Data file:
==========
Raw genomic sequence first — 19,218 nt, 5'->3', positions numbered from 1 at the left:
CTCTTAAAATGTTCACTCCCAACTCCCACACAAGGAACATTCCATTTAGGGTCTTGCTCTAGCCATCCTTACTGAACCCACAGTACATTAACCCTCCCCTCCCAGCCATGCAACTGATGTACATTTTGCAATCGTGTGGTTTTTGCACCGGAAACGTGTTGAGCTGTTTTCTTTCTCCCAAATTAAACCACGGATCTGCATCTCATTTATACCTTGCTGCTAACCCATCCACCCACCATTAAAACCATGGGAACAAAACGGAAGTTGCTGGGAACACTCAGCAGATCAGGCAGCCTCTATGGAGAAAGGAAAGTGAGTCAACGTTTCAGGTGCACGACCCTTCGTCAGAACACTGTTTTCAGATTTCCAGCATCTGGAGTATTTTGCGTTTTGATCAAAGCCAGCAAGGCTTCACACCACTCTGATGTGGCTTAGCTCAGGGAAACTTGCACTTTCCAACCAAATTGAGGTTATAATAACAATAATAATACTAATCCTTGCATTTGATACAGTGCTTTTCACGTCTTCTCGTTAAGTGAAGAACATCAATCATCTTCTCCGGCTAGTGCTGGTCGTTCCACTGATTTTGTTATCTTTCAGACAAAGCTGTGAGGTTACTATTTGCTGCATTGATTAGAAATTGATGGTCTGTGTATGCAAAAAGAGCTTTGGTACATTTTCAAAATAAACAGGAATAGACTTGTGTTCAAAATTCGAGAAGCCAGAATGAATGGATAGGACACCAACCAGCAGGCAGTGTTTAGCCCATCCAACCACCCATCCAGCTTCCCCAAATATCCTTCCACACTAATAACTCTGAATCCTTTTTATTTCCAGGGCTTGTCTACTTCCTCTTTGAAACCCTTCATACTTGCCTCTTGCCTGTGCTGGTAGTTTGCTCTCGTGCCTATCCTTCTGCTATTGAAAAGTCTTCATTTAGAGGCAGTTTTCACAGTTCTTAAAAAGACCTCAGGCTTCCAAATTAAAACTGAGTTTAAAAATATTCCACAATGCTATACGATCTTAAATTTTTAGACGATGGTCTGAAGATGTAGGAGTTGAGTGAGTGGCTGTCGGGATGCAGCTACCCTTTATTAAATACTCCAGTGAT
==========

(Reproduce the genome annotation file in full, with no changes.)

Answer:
Raw genomic sequence first — 19,218 nt, 5'->3', positions numbered from 1 at the left:
CTCTTAAAATGTTCACTCCCAACTCCCACACAAGGAACATTCCATTTAGGGTCTTGCTCTAGCCATCCTTACTGAACCCACAGTACATTAACCCTCCCCTCCCAGCCATGCAACTGATGTACATTTTGCAATCGTGTGGTTTTTGCACCGGAAACGTGTTGAGCTGTTTTCTTTCTCCCAAATTAAACCACGGATCTGCATCTCATTTATACCTTGCTGCTAACCCATCCACCCACCATTAAAACCATGGGAACAAAACGGAAGTTGCTGGGAACACTCAGCAGATCAGGCAGCCTCTATGGAGAAAGGAAAGTGAGTCAACGTTTCAGGTGCACGACCCTTCGTCAGAACACTGTTTTCAGATTTCCAGCATCTGGAGTATTTTGCGTTTTGATCAAAGCCAGCAAGGCTTCACACCACTCTGATGTGGCTTAGCTCAGGGAAACTTGCACTTTCCAACCAAATTGAGGTTATAATAACAATAATAATACTAATCCTTGCATTTGATACAGTGCTTTTCACGTCTTCTCGTTAAGTGAAGAACATCAATCATCTTCTCCGGCTAGTGCTGGTCGTTCCACTGATTTTGTTATCTTTCAGACAAAGCTGTGAGGTTACTATTTGCTGCATTGATTAGAAATTGATGGTCTGTGTATGCAAAAAGAGCTTTGGTACATTTTCAAAATAAACAGGAATAGACTTGTGTTCAAAATTCGAGAAGCCAGAATGAATGGATAGGACACCAACCAGCAGGCAGTGTTTAGCCCATCCAACCACCCATCCAGCTTCCCCAAATATCCTTCCACACTAATAACTCTGAATCCTTTTTATTTCCAGGGCTTGTCTACTTCCTCTTTGAAACCCTTCATACTTGCCTCTTGCCTGTGCTGGTAGTTTGCTCTCGTGCCTATCCTTCTGCTATTGAAAAGTCTTCATTTAGAGGCAGTTTTCACAGTTCTTAAAAAGACCTCAGGCTTCCAAATTAAAACTGAGTTTAAAAATATTCCACAATGCTATACGATCTTAAATTTTTAGACGATGGTCTGAAGATGTAGGAGTTGAGTGAGTGGCTGTCGGGATGCAGCTACCCTTTATTAAATACTCCAGTGAT